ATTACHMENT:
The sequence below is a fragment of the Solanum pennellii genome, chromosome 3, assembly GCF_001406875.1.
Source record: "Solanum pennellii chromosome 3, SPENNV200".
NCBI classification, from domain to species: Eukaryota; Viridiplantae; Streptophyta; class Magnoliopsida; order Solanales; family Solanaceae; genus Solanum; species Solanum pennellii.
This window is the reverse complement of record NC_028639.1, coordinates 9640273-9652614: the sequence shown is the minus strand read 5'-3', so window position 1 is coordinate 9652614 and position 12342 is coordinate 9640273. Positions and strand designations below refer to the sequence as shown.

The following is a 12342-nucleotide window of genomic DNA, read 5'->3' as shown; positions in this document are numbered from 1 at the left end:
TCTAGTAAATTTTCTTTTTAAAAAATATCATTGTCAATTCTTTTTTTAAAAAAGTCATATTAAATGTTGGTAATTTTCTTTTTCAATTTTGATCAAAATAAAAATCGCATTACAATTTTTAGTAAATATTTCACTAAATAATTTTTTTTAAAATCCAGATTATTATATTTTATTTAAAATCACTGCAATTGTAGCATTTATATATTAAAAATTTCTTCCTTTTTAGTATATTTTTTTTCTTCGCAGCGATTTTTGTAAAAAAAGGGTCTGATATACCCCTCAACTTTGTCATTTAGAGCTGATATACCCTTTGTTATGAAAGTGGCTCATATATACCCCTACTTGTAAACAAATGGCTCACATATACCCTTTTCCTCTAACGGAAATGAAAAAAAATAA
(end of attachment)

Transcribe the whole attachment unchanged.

The sequence below is a fragment of the Solanum pennellii genome, chromosome 3, assembly GCF_001406875.1.
Source record: "Solanum pennellii chromosome 3, SPENNV200".
NCBI classification, from domain to species: Eukaryota; Viridiplantae; Streptophyta; class Magnoliopsida; order Solanales; family Solanaceae; genus Solanum; species Solanum pennellii.
This window is the reverse complement of record NC_028639.1, coordinates 9640273-9652614: the sequence shown is the minus strand read 5'-3', so window position 1 is coordinate 9652614 and position 12342 is coordinate 9640273. Positions and strand designations below refer to the sequence as shown.

The following is a 12342-nucleotide window of genomic DNA, read 5'->3' as shown; positions in this document are numbered from 1 at the left end:
TCTAGTAAATTTTCTTTTTAAAAAATATCATTGTCAATTCTTTTTTTAAAAAAGTCATATTAAATGTTGGTAATTTTCTTTTTCAATTTTGATCAAAATAAAAATCGCATTACAATTTTTAGTAAATATTTCACTAAATAATTTTTTTTAAAATCCAGATTATTATATTTTATTTAAAATCACTGCAATTGTAGCATTTATATATTAAAAATTTCTTCCTTTTTAGTATATTTTTTTTCTTCGCAGCGATTTTTGTAAAAAAAGGGTCTGATATACCCCTCAACTTTGTCATTTAGAGCTGATATACCCTTTGTTATGAAAGTGGCTCATATATACCCCTACTTGTAAACAAATGGCTCACATATACCCTTTTCCTCTAACGGAAATGAAAAAAAATAA